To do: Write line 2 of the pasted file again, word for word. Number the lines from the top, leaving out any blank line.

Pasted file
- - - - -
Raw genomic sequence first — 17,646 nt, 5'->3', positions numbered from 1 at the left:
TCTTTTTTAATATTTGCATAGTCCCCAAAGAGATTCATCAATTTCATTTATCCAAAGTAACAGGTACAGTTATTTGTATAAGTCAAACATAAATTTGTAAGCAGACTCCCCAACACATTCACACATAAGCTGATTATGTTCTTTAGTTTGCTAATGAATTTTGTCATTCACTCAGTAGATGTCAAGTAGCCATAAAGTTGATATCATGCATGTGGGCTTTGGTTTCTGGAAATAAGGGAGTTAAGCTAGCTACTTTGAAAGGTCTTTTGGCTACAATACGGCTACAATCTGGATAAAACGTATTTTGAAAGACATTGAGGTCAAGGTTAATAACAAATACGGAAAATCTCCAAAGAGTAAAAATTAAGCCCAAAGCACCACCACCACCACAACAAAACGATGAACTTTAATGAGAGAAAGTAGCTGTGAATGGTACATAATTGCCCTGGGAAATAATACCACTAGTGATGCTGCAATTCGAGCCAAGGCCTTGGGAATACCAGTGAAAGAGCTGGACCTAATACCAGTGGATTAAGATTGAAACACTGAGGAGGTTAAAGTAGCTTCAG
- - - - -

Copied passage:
TCTTTTTTAATATTTGCATAGTCCCCAAAGAGATTCATCAATTTCATTTATCCAAAGTAACAGGTACAGTTATTTGTATAAGTCAAACATAAATTTGTAAGCAGACTCCCCAACACATTCACACATAAGCTGATTATGTTCTTTAGTTTGCTAATGAATTTTGTCATTCACTCAGTAGATGTCAAGTAGCCATAAAGTTGATATCATGCATGTGGGCTTTGGTTTCTGGAAATAAGGGAGTTAAGCTAGCTACTTTGAAAGGTCTTTTGGCTACAATACGGCTACAATCTGGATAAAACGTATTTTGAAAGACATTGAGGTCAAGGTTAATAACAAATACGGAAAATCTCCAAAGAGTAAAAATTAAGCCCAAAGCACCACCACCACCACAACAAAACGATGAACTTTAATGAGAGAAAGTAGCTGTGAATGGTACATAATTGCCCTGGGAAATAATACCACTAGTGATGCTGCAATTCGAGCCAAGGCCTTGGGAATACCAGTGAAAGAGCTGGACCTAATACCAGTGGATTAAGATTGAAACACTGAGGAGGTTAAAGTAGCTTCAG